It is obvious that the board was not created to exercise administrative powers. No institutions were placed under its control; it could not coerce those that failed to comply with the law; and it had no actual authority over the amount of the subvention going to any institution. Its chief duties were those of inspection and publication. It was devised to secure information for the guidance of the legislature, but even for that purpose the act creating the board was faulty. Members who received no pay could not have been expected to devote much time to their duties. It followed, therefore, that the greater part of the work of inspection fell upon the general agent. But it is inconceivable that one man could, with the limited office force provided, have inspected efficiently the accounts and the quality of service of the various institutions that received state aid.

Very little was actually accomplished by the board before 1873, but the attitude of the agent was generally favorable to larger appropriations for charity. His report for 1872, which urged larger appropriations from the state treasury, contains an elaborate discussion of the problem of caring for destitute and neglected children. *164 In his opinion there were three possible methods of caring for these dependents. In the first place, the state might provide large institutions in which the children would be fed, housed and educated. But this method was rejected with the statement that " Large establishments cannot be managed so as to embrace all the benefits of family influence, which are regarded as peculiarly important to the successful education and training of children. *165 The second possible method, that of requiring the counties to provide for the children, was dismissed with brief consideration. *166

164 Board of Public Charities, Report (1872), p. 5.

165 Ibid.

166 Ibid.

167 Ibid.

168 Ibid.

A third possibility was the establishment of small local institutions by philanthropic organizations with state aid. These homes, which the agent regarded as among the most useful institutions in the commonwealth were, in his opinion, the proper establishments to have the care and training of neglected children. *167 They provided the home life necessary for the proper education of the child, and, since they were supported in part by private contributions, it was less costly for the state to aid them than to establish homes under its own control. *168

This analysis of the problem seems to have been accepted for many years following the general agent's report, and the arguments in favor of the third scheme have been used to justify and to defend the grants to private institutions even to the present time. His analysis of the problem, therefore, deserves examination. The argument that state institutions cannot bring to bear upon the child the same home influences exerted by small private institutions is based upon the tacit assumption that if the state takes over the work, it must of necessity assemble the children in a few very large homes. This assumption is not, however, a valid one. There is no reason why the state institutions should not be small enough to secure, so far as the question of numbers is concerned, all the benefits of the private institution. Furthermore, since each state home could be constructed upon the plan found to be most desirable, there is good ground for believing that such public institutions would not only provide better physical environment, but also better education and better moral surroundings than would heterogeneous private orphanages. On the other hand, it must be admitted that the state cannot hope to secure the same quality of service from its employees that is sometimes given by those who devote their lives to the training of friendless children in private institutions.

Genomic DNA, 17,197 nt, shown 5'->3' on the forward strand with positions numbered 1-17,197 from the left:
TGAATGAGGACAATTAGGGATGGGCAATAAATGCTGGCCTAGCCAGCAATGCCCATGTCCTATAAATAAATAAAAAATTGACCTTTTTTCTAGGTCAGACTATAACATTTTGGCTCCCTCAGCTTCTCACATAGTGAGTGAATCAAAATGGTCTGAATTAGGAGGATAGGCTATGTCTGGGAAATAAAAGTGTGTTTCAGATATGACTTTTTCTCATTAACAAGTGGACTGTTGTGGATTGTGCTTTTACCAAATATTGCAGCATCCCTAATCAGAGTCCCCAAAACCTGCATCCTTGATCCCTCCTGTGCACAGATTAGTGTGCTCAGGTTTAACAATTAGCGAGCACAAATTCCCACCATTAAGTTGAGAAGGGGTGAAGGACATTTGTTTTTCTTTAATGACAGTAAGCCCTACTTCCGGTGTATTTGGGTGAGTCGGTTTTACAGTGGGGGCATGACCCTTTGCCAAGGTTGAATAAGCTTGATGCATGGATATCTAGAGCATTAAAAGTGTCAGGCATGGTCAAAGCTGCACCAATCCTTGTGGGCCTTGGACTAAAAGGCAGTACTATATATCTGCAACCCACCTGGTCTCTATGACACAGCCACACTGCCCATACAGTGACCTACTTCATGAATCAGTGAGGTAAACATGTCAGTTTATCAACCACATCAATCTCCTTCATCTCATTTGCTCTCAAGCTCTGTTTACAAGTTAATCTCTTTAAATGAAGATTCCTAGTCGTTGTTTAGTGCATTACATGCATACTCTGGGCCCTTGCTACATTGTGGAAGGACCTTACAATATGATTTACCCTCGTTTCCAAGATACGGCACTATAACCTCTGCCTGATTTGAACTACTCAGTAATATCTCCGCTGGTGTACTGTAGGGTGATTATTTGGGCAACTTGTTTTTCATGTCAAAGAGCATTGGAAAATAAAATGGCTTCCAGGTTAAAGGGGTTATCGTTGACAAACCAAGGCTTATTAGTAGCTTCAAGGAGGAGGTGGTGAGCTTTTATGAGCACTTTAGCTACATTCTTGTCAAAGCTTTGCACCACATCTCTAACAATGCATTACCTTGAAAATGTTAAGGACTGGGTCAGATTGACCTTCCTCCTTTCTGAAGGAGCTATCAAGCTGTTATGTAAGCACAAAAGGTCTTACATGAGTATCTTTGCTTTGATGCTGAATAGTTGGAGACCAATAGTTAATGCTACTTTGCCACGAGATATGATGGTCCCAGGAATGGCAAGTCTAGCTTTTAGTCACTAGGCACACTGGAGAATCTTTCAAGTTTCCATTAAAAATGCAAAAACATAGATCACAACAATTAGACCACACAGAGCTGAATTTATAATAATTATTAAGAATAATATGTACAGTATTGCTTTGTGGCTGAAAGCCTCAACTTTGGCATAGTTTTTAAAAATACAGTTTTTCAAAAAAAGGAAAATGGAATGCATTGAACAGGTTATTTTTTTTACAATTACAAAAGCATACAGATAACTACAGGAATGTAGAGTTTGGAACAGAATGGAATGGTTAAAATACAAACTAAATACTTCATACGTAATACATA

The agent's summary rejection of the local governments as the proper agencies for caring for orphans was also based upon an unwarranted assumption. At the time his report was written destitute children were usually committed to the county almshouses. Their education and moral instruction were frequently neglected and the association with adult paupers was not such as might be expected to inculcate habits of industry and morality. But the agent did not, in his published report, sufficiently consider the possibility of providing separate and distinct homes for destitute children. Of course, there is no evidence to show that all, or even a majority of the counties could have been induced at that time to undertake the expense of constructing and maintaining separate institutions. But it is probable that if the state had stood ready to aid them as liberally as it did the private institutions, a majority would have been willing to provide suitable orphanages.

Furthermore, his argument that it was cheaper to aid private institutions receiving donations from individuals, was based on the assumption that these donations either would not be forthcoming, or could not be efficiently applied unless the state aided the institutions to which they were given. The possibility of state and private homes or orphanages serving the same need in the same community received no consideration. Yet the experience of many states, in which private and public charity have been kept almost entirely separate, shows that hospitals and orphanages as well as other agencies of philanthropy will be established, if there is need, by private benefactions even though the state maintains similar institutions.